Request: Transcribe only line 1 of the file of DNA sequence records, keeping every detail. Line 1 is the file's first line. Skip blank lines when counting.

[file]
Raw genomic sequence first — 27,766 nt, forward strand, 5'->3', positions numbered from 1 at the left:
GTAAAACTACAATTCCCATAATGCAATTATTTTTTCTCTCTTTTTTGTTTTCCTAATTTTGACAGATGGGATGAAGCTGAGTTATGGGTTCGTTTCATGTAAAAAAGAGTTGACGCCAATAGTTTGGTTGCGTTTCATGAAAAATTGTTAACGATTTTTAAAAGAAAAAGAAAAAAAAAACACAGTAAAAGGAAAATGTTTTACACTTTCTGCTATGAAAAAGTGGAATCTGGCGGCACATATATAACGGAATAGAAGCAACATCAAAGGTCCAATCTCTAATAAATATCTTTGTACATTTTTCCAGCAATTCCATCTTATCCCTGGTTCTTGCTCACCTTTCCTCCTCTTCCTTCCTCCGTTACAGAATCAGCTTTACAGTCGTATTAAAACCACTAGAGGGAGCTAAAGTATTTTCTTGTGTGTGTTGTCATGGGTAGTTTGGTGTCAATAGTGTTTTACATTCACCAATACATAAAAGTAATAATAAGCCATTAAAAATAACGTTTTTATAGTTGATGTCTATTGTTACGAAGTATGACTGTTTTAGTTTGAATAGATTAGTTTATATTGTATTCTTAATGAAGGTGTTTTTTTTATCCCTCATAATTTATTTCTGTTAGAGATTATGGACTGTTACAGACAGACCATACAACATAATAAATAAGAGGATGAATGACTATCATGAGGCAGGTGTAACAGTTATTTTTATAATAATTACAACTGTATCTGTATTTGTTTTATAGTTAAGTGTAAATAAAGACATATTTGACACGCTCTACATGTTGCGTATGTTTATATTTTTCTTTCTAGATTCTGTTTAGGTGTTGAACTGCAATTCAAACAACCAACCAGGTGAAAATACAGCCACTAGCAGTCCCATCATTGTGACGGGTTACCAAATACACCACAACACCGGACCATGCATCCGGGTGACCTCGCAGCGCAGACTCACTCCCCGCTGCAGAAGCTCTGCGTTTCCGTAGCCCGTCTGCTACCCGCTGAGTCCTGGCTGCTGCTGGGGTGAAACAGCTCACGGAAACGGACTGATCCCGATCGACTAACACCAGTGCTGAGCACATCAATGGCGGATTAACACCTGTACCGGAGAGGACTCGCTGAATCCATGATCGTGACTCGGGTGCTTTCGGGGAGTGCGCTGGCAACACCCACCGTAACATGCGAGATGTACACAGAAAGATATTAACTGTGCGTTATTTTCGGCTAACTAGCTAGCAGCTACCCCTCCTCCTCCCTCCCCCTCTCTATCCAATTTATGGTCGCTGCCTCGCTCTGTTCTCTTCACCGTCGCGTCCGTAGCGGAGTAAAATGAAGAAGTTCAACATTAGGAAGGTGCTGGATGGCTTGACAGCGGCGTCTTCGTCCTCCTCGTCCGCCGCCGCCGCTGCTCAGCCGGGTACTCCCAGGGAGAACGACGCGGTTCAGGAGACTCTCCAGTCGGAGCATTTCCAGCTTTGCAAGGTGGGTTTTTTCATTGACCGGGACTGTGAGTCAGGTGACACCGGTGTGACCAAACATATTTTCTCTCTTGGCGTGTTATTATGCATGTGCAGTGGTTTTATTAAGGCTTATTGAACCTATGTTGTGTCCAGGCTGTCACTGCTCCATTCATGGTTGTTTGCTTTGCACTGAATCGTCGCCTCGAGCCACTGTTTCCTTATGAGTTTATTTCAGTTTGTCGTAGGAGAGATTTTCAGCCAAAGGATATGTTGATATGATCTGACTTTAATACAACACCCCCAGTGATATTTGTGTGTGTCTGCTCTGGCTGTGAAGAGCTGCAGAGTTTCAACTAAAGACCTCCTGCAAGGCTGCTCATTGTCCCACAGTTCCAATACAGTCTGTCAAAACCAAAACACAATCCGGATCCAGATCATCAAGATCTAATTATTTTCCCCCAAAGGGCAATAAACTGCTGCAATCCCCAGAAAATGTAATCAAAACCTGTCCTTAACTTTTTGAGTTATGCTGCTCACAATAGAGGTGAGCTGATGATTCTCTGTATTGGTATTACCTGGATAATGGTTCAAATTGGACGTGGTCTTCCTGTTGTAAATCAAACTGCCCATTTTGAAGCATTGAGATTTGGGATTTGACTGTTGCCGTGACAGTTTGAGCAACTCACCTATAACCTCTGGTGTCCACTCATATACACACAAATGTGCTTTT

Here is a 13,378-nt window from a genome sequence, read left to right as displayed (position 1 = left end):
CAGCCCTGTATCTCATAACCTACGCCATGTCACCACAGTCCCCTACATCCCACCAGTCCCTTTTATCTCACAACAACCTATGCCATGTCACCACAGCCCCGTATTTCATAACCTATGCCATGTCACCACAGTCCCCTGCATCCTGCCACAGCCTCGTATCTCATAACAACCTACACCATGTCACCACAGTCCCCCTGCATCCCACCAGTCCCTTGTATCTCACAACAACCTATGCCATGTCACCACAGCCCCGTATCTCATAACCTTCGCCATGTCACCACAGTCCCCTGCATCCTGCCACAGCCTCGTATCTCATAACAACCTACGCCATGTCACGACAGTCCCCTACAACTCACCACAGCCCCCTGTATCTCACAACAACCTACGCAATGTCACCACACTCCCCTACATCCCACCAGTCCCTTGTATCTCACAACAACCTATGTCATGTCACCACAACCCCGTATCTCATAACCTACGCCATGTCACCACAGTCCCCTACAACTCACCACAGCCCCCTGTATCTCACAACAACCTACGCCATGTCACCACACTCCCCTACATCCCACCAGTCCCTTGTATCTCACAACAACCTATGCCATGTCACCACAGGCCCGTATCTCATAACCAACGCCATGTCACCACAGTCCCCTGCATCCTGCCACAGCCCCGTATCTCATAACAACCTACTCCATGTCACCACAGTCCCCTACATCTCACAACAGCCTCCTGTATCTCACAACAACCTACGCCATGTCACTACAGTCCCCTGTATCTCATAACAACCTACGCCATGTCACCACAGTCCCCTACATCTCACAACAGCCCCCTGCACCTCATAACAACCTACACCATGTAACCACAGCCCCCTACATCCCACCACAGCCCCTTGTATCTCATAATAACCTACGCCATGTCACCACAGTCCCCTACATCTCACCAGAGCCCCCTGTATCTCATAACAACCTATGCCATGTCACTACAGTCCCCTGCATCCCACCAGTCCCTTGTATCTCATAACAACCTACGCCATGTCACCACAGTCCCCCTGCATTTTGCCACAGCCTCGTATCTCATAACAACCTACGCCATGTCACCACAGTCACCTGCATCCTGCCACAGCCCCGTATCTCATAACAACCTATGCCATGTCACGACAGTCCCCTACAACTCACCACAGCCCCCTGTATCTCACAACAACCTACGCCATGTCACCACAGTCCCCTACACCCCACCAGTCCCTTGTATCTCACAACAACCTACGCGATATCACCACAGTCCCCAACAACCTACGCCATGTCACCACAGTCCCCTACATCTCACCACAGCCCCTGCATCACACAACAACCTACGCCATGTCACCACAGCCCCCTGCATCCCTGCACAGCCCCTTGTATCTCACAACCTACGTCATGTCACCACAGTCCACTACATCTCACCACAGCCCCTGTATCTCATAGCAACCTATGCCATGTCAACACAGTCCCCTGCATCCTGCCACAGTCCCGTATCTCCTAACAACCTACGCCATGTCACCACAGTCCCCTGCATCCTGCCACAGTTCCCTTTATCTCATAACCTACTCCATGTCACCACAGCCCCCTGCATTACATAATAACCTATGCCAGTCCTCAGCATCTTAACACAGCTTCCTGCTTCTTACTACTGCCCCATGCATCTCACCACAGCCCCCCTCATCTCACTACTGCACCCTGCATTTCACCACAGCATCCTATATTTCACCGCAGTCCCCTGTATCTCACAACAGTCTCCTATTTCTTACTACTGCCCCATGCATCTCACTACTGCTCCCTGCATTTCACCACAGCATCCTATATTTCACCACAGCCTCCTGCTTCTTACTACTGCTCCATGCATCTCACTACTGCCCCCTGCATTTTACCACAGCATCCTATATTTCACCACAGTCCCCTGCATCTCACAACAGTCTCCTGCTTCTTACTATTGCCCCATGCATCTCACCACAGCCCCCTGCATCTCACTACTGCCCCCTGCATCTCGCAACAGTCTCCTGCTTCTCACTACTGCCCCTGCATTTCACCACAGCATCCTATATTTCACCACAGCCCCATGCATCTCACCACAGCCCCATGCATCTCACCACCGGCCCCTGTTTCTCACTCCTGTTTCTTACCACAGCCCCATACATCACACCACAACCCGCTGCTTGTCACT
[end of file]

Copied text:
Raw genomic sequence first — 27,766 nt, forward strand, 5'->3', positions numbered from 1 at the left: